Los Angeles and Chicago are working on pilot programs that would give citizens free money every month following the successes of a privately funded initiative in Stockton, California.
In 2019, former Stockton Mayor Michael D. Tubbs created the Stockton Economic Empowerment Demonstration (SEED), the first universal basic income experiment in the United States. The program was simple, 125 Stockton residents who made below the city median income would receive $500 a month for 24 months with no strings attached.
The program was funded from private donations, and it cost $3 million. At the end of the experiment, the city leaders compared these receptionists to the rest of the population in Stockton, and the outcome was very clear. The experiment proved that universal basic income decreased income instability, encouraged recipients to find full-time jobs and improved participants' mental and overall well-being.
Los Angeles and Chicago
Los Angeles wants to build on Stockton's success by providing 3,200 low-income residents with $1,000 per month for one year, and the Chicago initiative will provide 5,000 residents with $500 a month for the same period of time.
Beneficiaries will be picked at random in Los Angeles, while Chicago is still working on details for its program. However, there is a huge difference between Stockton and Los Angeles/Chicago experiments, Stockton's mayor used private funds, but these two cities are investing money from their budgets.
This experiment will be very costly for these cities, Los Angeles will invest $38 million, and Chicago will commit $31 million. However, using public funds to help private residents is a new idea, and I can't wait to see how it will work.
These are small-scale trials, and no one knows if they can be scaled without disincentivizing work. If these free payments encourage people to stop working, the country's economy will suffer, and these programs will become too costly to be implemented. The evidence so far doesn't support these concerns. However, it hasn't been implemented on a large scale over a long period of time.
Jared Bernstein, a senior fellow at the Center on Budget and Policy Priorities, cautioned against these programs, "If we instead choose to use our resources on people who don't need them, we won't be able to build on the progress we've made."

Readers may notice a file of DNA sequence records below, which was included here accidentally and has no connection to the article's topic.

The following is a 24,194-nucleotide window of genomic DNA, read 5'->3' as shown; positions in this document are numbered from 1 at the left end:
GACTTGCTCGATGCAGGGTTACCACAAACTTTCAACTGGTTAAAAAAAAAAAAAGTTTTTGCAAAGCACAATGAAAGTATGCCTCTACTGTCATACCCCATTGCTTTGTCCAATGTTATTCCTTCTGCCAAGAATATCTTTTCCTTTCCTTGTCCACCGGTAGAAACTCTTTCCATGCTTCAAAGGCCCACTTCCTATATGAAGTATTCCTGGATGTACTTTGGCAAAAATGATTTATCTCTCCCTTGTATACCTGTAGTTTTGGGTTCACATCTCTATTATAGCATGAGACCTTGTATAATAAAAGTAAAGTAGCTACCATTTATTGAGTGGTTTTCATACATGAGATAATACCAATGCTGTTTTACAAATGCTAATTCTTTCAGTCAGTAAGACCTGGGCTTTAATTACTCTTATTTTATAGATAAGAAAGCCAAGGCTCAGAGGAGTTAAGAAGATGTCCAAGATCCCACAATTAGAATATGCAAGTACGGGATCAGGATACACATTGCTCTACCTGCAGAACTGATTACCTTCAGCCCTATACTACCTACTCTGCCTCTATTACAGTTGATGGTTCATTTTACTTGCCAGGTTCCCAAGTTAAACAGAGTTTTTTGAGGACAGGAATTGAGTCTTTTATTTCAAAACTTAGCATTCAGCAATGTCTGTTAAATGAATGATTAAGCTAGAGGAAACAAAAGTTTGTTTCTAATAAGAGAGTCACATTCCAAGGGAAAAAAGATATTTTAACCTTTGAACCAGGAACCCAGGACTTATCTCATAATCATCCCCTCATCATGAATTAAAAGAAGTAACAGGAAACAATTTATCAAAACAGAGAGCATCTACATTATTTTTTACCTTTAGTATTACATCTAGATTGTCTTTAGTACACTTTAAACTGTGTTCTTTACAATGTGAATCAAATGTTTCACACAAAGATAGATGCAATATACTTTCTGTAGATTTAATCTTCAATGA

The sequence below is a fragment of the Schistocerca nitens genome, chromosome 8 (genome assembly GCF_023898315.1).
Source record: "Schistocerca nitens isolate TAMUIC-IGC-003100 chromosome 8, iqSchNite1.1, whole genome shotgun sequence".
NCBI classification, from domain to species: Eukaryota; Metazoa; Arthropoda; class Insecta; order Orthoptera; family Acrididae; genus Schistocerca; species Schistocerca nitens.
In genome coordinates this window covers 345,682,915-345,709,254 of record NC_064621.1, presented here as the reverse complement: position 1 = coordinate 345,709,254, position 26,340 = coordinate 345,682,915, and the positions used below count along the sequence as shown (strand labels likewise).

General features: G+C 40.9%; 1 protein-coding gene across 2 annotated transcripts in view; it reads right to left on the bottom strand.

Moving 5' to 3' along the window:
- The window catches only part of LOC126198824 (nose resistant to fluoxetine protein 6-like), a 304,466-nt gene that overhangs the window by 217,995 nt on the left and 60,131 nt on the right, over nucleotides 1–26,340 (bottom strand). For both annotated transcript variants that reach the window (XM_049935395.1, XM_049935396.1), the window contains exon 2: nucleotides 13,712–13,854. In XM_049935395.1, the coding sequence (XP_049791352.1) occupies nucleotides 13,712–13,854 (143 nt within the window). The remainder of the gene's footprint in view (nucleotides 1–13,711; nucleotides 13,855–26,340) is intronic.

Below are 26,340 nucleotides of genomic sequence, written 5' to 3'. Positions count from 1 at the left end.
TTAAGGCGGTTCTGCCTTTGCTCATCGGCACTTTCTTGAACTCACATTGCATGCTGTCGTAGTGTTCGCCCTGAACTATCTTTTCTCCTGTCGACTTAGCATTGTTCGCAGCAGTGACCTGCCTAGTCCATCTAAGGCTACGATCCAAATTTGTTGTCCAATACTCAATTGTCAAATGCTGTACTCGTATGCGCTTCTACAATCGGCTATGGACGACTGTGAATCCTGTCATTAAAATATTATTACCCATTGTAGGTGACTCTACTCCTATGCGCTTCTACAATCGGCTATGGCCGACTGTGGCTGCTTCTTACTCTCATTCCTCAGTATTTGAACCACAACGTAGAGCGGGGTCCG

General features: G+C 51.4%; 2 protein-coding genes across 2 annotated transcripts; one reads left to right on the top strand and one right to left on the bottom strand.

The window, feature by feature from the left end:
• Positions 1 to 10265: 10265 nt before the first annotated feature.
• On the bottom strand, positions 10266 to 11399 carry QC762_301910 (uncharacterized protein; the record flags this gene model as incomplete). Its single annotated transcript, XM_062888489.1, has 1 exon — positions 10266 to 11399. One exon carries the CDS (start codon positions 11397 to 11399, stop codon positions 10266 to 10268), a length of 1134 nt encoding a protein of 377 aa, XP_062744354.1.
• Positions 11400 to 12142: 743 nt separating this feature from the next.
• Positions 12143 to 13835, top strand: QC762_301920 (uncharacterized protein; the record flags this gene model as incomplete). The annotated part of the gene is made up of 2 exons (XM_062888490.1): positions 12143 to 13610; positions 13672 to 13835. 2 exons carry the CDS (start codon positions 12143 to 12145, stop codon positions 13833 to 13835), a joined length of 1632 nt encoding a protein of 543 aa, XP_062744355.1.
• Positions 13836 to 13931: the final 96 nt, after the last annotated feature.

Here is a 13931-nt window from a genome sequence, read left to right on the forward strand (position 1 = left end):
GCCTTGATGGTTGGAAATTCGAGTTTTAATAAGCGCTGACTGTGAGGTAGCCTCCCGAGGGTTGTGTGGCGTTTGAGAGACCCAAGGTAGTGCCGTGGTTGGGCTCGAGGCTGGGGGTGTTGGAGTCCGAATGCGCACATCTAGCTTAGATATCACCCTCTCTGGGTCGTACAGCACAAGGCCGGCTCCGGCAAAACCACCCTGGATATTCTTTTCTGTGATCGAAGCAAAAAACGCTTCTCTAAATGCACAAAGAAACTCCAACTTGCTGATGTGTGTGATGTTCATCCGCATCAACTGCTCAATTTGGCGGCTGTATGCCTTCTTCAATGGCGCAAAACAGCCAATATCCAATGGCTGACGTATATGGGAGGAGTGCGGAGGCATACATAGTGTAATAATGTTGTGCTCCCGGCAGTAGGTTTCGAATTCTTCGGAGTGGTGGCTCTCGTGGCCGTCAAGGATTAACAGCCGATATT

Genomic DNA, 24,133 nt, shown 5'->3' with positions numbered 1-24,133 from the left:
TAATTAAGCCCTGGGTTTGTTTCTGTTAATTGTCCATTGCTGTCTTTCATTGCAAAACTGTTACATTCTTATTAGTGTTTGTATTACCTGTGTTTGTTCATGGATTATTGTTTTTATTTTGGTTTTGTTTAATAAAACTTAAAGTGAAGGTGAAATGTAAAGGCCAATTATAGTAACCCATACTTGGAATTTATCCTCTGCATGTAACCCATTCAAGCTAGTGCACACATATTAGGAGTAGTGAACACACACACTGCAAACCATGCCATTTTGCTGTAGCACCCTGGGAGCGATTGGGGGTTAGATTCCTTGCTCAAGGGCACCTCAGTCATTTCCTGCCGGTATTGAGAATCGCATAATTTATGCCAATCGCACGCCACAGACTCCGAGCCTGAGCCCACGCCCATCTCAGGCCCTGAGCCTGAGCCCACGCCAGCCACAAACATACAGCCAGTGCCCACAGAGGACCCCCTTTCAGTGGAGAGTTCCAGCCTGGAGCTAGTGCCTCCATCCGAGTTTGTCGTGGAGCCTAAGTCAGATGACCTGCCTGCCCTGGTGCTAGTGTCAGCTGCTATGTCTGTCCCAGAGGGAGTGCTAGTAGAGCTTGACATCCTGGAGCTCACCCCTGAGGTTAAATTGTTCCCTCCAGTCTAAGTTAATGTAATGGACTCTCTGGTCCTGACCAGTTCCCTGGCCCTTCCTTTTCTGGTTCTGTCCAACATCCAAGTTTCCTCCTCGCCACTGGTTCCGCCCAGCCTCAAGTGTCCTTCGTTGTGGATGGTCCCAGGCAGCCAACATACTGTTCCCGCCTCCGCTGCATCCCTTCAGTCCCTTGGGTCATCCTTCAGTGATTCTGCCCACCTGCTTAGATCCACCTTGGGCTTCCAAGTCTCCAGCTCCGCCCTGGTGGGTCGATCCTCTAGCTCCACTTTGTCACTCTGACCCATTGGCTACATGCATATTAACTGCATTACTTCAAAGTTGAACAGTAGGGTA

Shelly O'Donovanm, CEO of Authentic Influence Group, encourages everyone to read the fine prints, "The thing I love about any pilot program is that if done right, it gives you lots of information to make decisions. As someone who spent my earlier career in policy, though, I know the devil is in the details. You can have the best idea in the world, and if the policy isn't written well and the guidelines aren't clear, it can have unintended consequences. So I'll be interested to see how this all plays out."
Andrew Yang wants to give every American $1,000 per month
These are not new ideas. Former presidential candidate Andrew Yang wanted to give every American adult a universal basic income of $1,000/month, $12,000 a year. Yang's program was independent of one’s work status or any other factor. Yang believed that this free money would strengthen the U.S. economy without providing any evidence.
"Would enable all Americans to pay their bills, educate themselves, start businesses, be more creative, stay healthy, relocate for work, spend time with their children, take care of loved ones, and have a real stake in the future."
Andrew Yang believes most people struggle every day to make ends meet, and they have to choose between miserable jobs or homelessness. Free income would help end racial and economic disparities present in this country. He also believes that "Second only to housing subsidies, direct cash transfers and tax credits are the most critical components in helping families make ends meet."
According to NBC News, at least 40 other U.S. cities have considered or implemented similar experiments, including Pittsburgh; Denver; Minneapolis; Newark, New Jersey; San Francisco; New Orleans; and Compton.
Do you think that government should offer people a guaranteed basic income?